Thomas is a good place to start in both those categories. He ranked third on the team with 39 made threes, sinking 37.1 percent of his attempts. Thomas also finished the season with a 19.2 turnover percentage, a decent rate for a guy who used 24.4 percent of the Noles' possessions, per Sports-Reference.com.
Thomas' offseason has been spent working on his shot, preparing for another season of leading the Noles in scoring. He'll have support, but unless someone like redshirt freshman Xavier Rathan-Mayes comes out smoking, it's Thomas' team.
Dez Wells, Maryland
Heavy offseason attrition has left Maryland without a lot of proven talent as it enters 2014-15. To replace five transfers, the Terps bring in four freshmen who could all contribute, with two of them very likely to be starters.
The length of UM's season, however, will be largely dependent on how those newcomers blend with returning veterans Evan Smotrycz, Jake Layman—and especially two-time team scoring leader Dez Wells. The 6'5", 215-pound Wells will play all three perimeter positions as needed, setting the tone for what could be a very versatile Terrapins team.
Wells was a second-half assassin in 2013-14. He posted several strong finishes, including 17 points against Notre Dame, 21 against Miami (including the game-winning triple with 5.9 seconds left), 17 at Duke and 13 against Syracuse.
In all but the Miami game, Wells was forced to take over and drag the Terps back from hefty halftime deficits. If he gets a little support, Maryland won't have to go into the locker room in such major holes, and Wells' heroics can be better used for salting a game away, rather than merely fighting to make it interesting.
There'll be a learning curve for Maryland in its inaugural Big Ten season, but there will also be a period of adjustment for the new league to get used to Wells. Terrapin Nation hopes that by the time the Big Ten gets a book on Wells, UM has won enough games to put itself safely into the bracket.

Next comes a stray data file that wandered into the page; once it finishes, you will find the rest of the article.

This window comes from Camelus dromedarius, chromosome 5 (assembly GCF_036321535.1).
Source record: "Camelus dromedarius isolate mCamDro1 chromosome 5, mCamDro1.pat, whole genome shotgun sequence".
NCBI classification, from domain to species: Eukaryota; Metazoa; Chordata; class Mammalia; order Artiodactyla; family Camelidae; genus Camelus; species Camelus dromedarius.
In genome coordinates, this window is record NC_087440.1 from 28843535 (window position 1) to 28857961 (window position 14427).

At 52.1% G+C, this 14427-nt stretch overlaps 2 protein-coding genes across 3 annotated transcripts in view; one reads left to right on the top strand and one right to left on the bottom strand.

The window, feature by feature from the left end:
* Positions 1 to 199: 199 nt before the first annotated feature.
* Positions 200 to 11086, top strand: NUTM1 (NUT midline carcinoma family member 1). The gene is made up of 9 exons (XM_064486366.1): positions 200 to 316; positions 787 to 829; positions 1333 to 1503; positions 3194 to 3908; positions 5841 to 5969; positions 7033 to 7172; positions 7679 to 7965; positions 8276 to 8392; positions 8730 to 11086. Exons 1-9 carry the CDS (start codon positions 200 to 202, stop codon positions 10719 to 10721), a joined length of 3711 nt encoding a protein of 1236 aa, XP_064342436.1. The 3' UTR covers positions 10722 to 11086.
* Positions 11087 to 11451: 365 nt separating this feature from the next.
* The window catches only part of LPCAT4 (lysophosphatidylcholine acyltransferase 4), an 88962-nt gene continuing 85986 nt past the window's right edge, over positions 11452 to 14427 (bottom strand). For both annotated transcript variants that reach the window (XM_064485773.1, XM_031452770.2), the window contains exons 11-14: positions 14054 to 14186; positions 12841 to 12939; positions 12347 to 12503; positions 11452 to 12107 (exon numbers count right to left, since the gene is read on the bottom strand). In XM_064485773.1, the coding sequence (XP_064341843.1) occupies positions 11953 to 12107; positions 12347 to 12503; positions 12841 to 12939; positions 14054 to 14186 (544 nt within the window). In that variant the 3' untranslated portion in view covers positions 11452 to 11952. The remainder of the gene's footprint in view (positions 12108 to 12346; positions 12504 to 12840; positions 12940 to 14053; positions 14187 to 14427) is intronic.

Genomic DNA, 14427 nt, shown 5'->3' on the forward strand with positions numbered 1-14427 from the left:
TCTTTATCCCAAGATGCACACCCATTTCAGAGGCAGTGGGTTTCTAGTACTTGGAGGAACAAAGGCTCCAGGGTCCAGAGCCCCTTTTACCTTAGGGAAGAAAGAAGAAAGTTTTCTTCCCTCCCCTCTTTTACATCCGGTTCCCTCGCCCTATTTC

Joseph Young, Oregon
We discussed the players defecting at Maryland, right? Well, Oregon thinks that Maryland's "attrition" is as cute as a basset hound puppy. And in comparison to what the Ducks dealt with this spring, Maryland's problems loom about as large.
Coach Dana Altman's Ducks return two—count 'em, two—players from last season's rotation: backup forward Elgin Cook and star shooting guard Joseph Young. Of the 10 players who averaged double-digit minutes last season, five were seniors, one transferred and two were thrown off the team in the wake of sexual-assault allegations, along with a transfer who was sitting out his mandatory year in residence.
Young, a 6'2" transfer from Houston, finished second in the Pac-12 in scoring one year after doing the same in Conference USA. He got his points in supremely efficient fashion, leading both leagues in free-throw percentage and finishing in the top five in effective field-goal percentage and true shooting percentage both seasons, per Sports-Reference.com.
This season, the 18.9 PPG Young produced in his first year as a Duck will merely be a starting point. Even more so than T.J. Warren at NC State, Young will be the only proven producer on his team while it integrates four freshmen and two junior college transfers.
All this is to say that Young may be your early favorite for the national scoring crown. Unless the new Ducks are able to take heat off of him from the jump, he'll certainly run away with the Pac-12 title this year. If Oregon wants to shock the world and get back to the Big Dance, he'll have to.